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dc.contributor.authorMarks, Vincent
dc.contributor.authorGama, Rousseau
dc.date.accessioned2021-06-09T10:19:24Z
dc.date.available2021-06-09T10:19:24Z
dc.date.issued2021-04-30
dc.identifier.citationMarks, V. and Gama, R. (2021) Adult hypoglycaemia; a narrative review on forensic aspects. Journal of Laboratory and Precision Medicine, 6. http://dx.doi.org/10.21037/jlpm-20-104en
dc.identifier.issn2519-9005en
dc.identifier.doi10.21037/jlpm-20-104en
dc.identifier.urihttp://hdl.handle.net/2436/624106
dc.description© 2021. Published by AME Publishing Company. This is an open access article available under a Creative Commons licence. The published version can be accessed at the following link on the publisher’s website: https://jlpm.amegroups.com/article/view/5995/htmlen
dc.description.abstractForensic hypoglycaemia describes interactions between hypoglycaemia and the law. Hypoglycaemia, or more correctly the neuroglycopenia and associated temporary brain malfunction, may result in a state of automatism during which sufferers are absolved, in law, from responsibility for what would otherwise be a criminal offence. Courts consider hypoglycaemia beyond the experience of the layman and consequently require an expert to explain what it is and how it affects behaviour. Experts on hypoglycaemia are few reflecting the rarity with which hypoglycaemia occurs in all except patients with diabetes treated with hypoglycaemic agents. Experts on hypoglycaemia are drawn from a number of disciplines, toxicology, pharmacology, internal medicine, forensic pathology, endocrinology and clinical biochemistry of which the last three are the most important in the forensic context. Death from hypoglycaemia may be due either to natural underlying causes or from the hypoglycaemia. Hypoglycaemia is produced by accidental or malicious administration of hypoglycaemic agents of which insulin is the commonest. The purported victim may be alive or dead when first brought to medical attention. In the former, investigation is essentially the same as for any case of spontaneous hypoglycaemia. Investigation of suspected death from hypoglycaemia requires collaboration between a forensic pathologist and either a toxicologist or clinical biochemist. The post mortem measurement of blood glucose is of little or no value in the investigation of hypoglycaemia whereas detection and quantification of the pancreatic hormones insulin, C-peptide and proinsulin, preferably by liquid chromatography/mass-spectrometry (LC-MS), is essential. Vitreous humour is most useful fluid for analysis as all three hormones remain measurable for several days after death from insulin poisoning unlike in serum from peripheral blood. Biochemical and immunohistological analysis of tissue surrounding a suspected injection site, if identified, is also valuable.en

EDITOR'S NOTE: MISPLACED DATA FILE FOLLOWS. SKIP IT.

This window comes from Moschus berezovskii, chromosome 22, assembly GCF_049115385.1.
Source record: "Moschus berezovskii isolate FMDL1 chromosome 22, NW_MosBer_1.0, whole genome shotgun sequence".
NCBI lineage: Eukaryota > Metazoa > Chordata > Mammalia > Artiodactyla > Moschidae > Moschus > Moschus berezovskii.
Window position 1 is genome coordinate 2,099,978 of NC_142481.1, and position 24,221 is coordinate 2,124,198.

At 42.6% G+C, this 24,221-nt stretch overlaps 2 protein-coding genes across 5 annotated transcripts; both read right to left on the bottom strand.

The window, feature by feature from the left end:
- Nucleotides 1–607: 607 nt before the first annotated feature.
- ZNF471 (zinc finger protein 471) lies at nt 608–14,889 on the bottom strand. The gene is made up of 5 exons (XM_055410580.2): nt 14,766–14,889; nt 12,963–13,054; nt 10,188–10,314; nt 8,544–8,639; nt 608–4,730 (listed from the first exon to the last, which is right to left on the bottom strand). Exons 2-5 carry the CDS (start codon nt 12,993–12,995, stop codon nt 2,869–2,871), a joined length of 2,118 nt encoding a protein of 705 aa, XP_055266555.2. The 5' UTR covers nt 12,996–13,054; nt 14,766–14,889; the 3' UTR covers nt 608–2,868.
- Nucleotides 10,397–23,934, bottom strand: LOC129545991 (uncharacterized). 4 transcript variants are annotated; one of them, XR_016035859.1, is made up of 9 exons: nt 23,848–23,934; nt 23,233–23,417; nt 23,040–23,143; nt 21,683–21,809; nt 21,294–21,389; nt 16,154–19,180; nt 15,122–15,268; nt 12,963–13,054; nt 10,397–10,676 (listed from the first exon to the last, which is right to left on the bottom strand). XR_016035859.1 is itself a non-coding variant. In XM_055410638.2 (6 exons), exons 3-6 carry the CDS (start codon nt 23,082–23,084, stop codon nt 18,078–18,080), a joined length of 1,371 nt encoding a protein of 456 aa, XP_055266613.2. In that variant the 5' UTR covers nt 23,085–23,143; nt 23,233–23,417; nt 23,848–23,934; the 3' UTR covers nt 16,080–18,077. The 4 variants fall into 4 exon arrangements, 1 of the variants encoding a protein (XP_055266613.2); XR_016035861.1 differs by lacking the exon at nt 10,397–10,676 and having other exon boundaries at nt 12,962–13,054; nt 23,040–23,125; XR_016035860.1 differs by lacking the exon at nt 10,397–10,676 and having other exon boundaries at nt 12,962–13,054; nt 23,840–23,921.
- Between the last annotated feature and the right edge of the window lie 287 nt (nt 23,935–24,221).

dc.formatapplication/pdfen
dc.language.isoenen
dc.publisherAME Publishing Companyen
dc.relation.urlhttps://jlpm.amegroups.com/article/view/5995/htmlen
dc.subjectinsulinen
dc.subjectC-peptideen
dc.subjectvitreous humouren
dc.subjectautomatismen
dc.subjecthomicideen
dc.subjectcriminalen
dc.titleAdult hypoglycaemia; a narrative review on forensic aspectsen
dc.typeJournal articleen
dc.identifier.eissn2519-9005
dc.identifier.journalJournal of Laboratory and Precision Medicineen
dc.date.updated2021-06-09T08:25:37Z
dc.date.accepted2021-01-28
rioxxterms.funderUniversity of Wolverhamptonen
rioxxterms.identifier.projectUOW09062021RGen
rioxxterms.versionVoRen
rioxxterms.licenseref.urihttps://creativecommons.org/licenses/by-nc-nd/4.0/en
rioxxterms.licenseref.startdate2021-06-09en
dc.source.volume6
dc.source.beginpage11
dc.source.endpage11
dc.description.versionPublished online
refterms.dateFCD2021-06-09T10:18:47Z
refterms.versionFCDVoR
refterms.dateFOA2021-06-09T10:19:24Z


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